Tibet′s PM-in-exile says China can′t be a great power without morality | Asia| An in-depth look at news from across the continent | DW | 24.11.2011
  1. Inhalt
  2. Navigation
  3. Weitere Inhalte
  4. Metanavigation
  5. Suche
  6. Choose from 30 Languages


Tibet's PM-in-exile says China can't be a great power without morality

Tibet's first elected prime minister-in-exile was sworn in last August. On his first official trip to Europe, Lobsang Sangay is trying to garner support for real autonomy. Deutsche Welle spoke to him in Berlin.

Lobsang Sangay

Lobsang Sangay has great expectations but little power

Lobsang Sangay was wearing a suit for his interview with Deutsche Welle, not a red monk's robe. The prime minister of the Tibetan Government in Exile has never set foot on Tibetan soil. He was born in India and later studied at Harvard where he is currently a senior fellow. He speaks for all Tibetans, in exile and in China.

Since his election in April, he has largely done the same as the Dalai Lama - going around the world to garner support for the Tibetans' peaceful struggle for more autonomy. This is a struggle that has recently caught the world's attention again because of a wave of self-immolations.

Tibetans graze their yak in the grasslands of the high Tibetan plateau in the county of Naqu, Tibet

Lobsang Sangay has never set foot in Tibet, the land of yaks

Acts of despair

In his interview, Sangay said these self-immolations were an act of despair committed by desperate people and that they were in reaction to the repressive policies of the Chinese government. However, "we do not encourage anybody to choose this form of protest," he insisted. "Life is very valuable," he said and pointed out that the Dalai Lama had also spoken out against them.

"The self-immolations are a sign of hopelessness because many Tibetans believe that the world is no longer interested in their fate," he said, adding that any sign of support from famous people or governments was important. He said such support could once again create hope.

But time is not on the side of the Tibetans. China's influence is growing and exiled Tibetans have less and less room for maneuver. Lobsang Sangay said he was very disappointed that South Africa had refused the Dalai Lama an entry visa in October to attend Nobel laureate Desmond Tutu's birthday celebrations. "A friend of the greatest South African leader, who worked so hard for democracy and Nelson Mandela's release, refuses him entry. That makes me very sad."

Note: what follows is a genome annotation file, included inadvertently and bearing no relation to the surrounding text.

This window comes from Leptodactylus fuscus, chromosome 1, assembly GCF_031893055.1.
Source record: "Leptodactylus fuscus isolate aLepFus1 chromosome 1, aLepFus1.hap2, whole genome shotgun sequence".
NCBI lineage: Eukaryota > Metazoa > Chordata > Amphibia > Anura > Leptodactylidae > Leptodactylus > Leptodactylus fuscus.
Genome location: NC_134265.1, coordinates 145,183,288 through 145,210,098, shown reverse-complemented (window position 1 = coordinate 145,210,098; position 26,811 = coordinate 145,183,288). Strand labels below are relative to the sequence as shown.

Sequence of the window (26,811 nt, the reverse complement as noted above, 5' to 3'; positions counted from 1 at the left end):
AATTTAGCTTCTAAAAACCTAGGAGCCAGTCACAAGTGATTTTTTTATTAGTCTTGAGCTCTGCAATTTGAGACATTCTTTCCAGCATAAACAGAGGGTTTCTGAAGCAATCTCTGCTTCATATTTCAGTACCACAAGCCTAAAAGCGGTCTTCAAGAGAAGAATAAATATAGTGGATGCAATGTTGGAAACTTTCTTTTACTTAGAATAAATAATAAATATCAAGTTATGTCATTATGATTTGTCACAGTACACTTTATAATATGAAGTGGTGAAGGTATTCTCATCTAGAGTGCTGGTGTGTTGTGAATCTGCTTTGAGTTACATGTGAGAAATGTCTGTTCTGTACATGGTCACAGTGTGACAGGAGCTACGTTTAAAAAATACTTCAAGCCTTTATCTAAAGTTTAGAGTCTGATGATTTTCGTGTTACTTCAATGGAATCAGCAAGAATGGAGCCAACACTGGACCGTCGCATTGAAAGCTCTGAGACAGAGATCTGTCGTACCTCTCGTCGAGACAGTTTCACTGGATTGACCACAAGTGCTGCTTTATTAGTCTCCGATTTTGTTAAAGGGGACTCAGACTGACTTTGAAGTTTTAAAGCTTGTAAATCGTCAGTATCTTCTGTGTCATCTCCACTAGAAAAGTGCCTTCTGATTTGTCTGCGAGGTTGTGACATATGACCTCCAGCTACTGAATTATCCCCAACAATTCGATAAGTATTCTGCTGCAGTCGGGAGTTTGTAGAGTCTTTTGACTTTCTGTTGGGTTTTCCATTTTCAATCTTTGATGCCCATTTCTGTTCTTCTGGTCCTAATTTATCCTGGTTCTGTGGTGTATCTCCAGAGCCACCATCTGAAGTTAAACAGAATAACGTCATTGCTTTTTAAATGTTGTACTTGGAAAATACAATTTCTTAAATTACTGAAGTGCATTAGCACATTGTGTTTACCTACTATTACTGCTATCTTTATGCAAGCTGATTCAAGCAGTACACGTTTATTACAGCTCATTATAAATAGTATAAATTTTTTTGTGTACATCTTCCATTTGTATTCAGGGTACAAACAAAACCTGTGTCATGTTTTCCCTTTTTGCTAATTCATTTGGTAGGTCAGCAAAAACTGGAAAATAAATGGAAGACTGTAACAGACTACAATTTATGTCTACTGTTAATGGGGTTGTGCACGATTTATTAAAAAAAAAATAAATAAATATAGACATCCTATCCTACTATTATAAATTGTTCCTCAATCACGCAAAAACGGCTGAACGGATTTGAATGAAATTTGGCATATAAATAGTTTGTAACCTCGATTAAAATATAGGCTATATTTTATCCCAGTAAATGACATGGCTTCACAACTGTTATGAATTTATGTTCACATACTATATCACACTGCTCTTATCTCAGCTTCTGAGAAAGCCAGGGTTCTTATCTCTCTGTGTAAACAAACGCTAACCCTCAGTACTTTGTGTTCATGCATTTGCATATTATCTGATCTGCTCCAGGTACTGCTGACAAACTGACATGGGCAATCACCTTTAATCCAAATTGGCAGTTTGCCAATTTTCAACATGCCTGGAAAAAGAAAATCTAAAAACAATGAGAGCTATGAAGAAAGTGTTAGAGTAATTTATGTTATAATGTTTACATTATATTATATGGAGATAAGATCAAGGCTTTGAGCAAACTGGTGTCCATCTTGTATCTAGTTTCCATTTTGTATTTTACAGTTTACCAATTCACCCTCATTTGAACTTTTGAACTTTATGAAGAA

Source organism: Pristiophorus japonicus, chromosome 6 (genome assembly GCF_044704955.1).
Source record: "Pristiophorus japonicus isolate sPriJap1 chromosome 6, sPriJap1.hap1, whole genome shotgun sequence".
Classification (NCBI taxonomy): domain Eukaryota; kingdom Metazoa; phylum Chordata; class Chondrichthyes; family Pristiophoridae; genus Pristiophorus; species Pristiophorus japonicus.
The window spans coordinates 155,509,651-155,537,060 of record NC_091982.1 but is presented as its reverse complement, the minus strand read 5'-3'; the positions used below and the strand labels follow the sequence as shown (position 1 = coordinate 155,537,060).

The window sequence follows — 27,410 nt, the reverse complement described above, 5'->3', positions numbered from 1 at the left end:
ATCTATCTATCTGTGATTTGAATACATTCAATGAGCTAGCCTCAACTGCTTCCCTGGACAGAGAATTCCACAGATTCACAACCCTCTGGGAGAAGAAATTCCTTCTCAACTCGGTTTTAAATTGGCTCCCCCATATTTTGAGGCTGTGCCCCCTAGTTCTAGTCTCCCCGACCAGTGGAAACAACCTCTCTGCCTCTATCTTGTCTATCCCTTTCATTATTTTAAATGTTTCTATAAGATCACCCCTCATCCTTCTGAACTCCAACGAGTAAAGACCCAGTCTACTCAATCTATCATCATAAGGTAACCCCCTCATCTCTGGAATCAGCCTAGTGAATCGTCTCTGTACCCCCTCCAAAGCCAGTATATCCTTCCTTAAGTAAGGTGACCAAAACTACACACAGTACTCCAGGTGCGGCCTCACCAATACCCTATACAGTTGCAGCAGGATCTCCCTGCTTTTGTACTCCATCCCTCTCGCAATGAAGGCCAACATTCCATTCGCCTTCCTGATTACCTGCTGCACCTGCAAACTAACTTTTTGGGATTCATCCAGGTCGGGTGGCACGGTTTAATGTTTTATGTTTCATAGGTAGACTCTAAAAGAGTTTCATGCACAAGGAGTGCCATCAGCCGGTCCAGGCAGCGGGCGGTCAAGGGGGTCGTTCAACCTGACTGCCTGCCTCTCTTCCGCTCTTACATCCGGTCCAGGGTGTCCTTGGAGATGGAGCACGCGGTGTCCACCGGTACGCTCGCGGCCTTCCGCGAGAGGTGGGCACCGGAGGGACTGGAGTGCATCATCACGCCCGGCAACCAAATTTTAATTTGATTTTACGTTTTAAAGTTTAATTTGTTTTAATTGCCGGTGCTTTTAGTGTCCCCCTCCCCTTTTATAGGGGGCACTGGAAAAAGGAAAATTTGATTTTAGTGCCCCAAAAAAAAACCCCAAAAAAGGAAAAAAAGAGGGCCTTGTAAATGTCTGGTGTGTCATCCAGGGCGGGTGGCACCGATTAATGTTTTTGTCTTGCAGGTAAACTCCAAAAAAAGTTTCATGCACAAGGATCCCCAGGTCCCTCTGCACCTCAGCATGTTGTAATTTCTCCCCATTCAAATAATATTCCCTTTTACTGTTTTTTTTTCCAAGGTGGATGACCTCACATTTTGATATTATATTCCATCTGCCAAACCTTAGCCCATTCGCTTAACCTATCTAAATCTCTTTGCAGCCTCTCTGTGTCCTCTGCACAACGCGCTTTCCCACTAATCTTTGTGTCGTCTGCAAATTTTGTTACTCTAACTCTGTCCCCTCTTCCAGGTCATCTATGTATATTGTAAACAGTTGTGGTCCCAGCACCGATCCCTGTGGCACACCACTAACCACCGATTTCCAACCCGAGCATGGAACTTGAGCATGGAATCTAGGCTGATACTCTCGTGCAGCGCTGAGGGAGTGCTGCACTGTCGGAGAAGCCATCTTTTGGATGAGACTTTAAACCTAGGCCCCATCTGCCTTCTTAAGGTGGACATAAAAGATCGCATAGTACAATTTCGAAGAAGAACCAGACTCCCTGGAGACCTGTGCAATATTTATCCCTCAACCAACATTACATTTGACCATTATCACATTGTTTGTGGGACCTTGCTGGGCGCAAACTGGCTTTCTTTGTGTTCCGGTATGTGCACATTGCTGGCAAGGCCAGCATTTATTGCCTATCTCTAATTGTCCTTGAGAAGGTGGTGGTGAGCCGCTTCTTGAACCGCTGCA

He said he had nothing against doing business with China but that one should not throw all one's principles overboard.

Investing in non-violence

The Dalai Lama, left, slaps palms with Archbishop Desmond Tutu, of South Africa

This year, the Dalai Lama did not get to celebrate Desmond Tutu's birthday with him

In the past 50 years, Lobsang Sangay explained, Tibet has invested in non-violence, democracy and dialogue. If the Tibetans are dropped the message sent out to others struggling for autonomy will be devastating - that violence does not pay.

Lobsang Sangay pointed out that it would be in China's own interest to help Tibet find a "middle way" for autonomy within a Chinese state structure. He even said this would work with the current Chinese constitution. "The 'one country, two systems' model is already practiced in Hong Kong and Macau. Beijing even seems willing to grant Taiwan more autonomy," he said but added that this was perhaps because Chinese people live there, whereas Beijing is wary of Tibetans.

Generally, he said that China's moral authority in the world hinged upon it finding a solution to the Tibetan question. Without morality, Beijing will be feared perhaps but it won't be respected, he said, and yet this is intrinsic to great power status.

Authors: Matthias von Hein / Dai Ying / act
Editor: Shamil Shams

DW recommends